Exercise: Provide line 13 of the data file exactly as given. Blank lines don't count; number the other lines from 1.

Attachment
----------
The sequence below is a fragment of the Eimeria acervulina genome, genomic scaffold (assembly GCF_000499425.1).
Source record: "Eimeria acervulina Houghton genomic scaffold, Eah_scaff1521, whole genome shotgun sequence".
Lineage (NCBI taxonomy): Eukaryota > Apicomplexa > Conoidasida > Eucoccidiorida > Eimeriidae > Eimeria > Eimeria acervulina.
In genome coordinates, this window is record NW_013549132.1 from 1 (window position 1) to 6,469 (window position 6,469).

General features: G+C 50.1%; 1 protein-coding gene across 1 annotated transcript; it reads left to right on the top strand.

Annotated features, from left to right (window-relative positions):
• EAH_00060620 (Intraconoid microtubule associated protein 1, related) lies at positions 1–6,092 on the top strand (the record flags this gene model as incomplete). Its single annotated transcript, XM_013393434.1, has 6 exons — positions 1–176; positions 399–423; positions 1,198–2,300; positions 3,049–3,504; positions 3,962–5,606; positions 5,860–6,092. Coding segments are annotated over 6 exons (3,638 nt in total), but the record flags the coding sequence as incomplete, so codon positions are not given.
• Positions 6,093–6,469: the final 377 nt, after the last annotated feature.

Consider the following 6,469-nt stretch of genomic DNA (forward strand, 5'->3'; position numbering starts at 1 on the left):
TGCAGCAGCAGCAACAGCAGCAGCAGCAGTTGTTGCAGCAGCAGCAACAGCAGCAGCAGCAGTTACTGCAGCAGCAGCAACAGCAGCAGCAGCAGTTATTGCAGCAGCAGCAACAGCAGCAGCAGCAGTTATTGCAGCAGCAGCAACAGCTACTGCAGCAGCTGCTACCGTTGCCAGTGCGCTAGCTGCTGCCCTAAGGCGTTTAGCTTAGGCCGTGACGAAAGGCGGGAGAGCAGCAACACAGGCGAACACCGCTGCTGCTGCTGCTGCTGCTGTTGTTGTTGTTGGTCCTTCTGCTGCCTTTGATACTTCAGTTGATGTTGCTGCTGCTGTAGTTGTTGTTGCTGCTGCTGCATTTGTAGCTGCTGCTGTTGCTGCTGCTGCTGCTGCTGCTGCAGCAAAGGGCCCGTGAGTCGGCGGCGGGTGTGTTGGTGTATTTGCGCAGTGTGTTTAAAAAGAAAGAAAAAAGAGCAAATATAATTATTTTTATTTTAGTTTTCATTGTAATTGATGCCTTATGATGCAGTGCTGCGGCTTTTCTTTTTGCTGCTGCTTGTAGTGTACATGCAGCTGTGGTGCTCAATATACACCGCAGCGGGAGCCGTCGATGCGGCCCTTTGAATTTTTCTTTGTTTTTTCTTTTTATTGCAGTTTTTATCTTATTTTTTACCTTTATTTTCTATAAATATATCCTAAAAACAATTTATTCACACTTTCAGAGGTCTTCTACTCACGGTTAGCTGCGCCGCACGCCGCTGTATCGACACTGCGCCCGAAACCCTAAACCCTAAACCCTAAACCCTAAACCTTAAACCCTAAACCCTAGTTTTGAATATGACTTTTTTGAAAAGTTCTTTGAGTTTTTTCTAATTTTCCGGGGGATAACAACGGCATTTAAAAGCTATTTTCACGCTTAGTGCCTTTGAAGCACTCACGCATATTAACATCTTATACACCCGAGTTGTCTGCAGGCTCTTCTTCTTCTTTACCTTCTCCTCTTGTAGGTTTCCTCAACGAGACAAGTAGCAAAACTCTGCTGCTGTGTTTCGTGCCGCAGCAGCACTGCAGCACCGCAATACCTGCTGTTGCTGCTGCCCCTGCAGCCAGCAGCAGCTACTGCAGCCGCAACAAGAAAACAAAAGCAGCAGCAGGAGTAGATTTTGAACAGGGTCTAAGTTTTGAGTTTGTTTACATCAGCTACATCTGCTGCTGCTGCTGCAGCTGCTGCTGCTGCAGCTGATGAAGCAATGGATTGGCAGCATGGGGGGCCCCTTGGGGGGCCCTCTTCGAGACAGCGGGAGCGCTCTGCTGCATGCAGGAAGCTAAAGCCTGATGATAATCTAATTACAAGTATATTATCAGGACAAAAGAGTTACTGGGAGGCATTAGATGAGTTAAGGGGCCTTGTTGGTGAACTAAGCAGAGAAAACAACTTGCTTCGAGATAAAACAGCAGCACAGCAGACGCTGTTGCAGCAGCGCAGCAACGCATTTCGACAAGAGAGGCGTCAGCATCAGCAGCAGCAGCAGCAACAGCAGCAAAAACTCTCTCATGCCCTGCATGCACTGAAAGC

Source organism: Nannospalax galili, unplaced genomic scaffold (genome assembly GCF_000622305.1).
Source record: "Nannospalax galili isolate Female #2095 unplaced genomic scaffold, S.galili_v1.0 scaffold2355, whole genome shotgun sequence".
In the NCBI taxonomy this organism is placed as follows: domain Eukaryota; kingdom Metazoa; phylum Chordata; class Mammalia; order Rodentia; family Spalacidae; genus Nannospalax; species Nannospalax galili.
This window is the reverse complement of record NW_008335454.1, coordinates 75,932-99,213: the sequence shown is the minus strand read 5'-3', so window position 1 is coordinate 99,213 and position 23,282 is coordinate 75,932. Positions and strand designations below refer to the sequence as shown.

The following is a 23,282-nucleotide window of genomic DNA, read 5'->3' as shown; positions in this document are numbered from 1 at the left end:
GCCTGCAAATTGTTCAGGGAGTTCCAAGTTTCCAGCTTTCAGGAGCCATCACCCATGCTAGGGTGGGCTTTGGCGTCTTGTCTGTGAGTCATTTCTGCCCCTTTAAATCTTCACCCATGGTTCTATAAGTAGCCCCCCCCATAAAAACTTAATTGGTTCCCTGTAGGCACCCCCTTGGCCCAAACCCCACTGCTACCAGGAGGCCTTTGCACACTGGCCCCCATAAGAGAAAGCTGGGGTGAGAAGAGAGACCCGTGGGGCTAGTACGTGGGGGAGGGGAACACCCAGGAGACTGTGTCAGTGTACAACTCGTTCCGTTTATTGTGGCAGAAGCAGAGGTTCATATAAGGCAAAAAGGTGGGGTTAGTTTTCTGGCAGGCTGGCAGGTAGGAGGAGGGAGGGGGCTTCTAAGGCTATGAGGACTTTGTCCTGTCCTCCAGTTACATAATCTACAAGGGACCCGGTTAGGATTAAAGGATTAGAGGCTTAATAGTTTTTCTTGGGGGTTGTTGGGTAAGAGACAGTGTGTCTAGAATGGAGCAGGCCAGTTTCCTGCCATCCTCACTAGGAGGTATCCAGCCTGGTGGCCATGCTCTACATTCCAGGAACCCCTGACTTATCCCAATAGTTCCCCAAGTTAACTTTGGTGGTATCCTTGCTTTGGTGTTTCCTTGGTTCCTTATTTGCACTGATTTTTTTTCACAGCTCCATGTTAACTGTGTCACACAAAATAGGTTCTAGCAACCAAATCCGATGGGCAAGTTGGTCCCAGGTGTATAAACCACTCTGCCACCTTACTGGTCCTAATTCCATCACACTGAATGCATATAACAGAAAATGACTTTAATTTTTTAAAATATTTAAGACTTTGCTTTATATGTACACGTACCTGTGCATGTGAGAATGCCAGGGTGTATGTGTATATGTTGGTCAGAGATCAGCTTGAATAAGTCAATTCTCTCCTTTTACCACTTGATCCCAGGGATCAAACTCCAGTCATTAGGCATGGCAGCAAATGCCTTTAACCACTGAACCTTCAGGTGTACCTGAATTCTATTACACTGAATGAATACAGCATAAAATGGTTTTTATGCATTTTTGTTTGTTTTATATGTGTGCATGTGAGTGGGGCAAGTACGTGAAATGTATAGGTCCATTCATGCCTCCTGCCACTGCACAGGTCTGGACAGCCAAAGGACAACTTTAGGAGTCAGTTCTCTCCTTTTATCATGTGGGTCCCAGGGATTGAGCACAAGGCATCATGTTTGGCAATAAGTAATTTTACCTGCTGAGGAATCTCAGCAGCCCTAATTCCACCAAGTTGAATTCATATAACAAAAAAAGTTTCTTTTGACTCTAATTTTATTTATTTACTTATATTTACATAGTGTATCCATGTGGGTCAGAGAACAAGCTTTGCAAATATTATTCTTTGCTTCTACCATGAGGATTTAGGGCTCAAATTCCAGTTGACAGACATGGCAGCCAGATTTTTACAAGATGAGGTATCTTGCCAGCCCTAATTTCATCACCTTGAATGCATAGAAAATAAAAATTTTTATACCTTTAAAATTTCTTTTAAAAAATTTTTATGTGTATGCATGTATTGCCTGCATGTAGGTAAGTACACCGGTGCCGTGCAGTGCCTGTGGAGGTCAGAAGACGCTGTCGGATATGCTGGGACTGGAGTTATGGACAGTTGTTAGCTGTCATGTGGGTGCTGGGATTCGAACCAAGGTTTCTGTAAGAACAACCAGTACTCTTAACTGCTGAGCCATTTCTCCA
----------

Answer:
In the NCBI taxonomy this organism is placed as follows: domain Eukaryota; kingdom Metazoa; phylum Chordata; class Mammalia; order Rodentia; family Spalacidae; genus Nannospalax; species Nannospalax galili.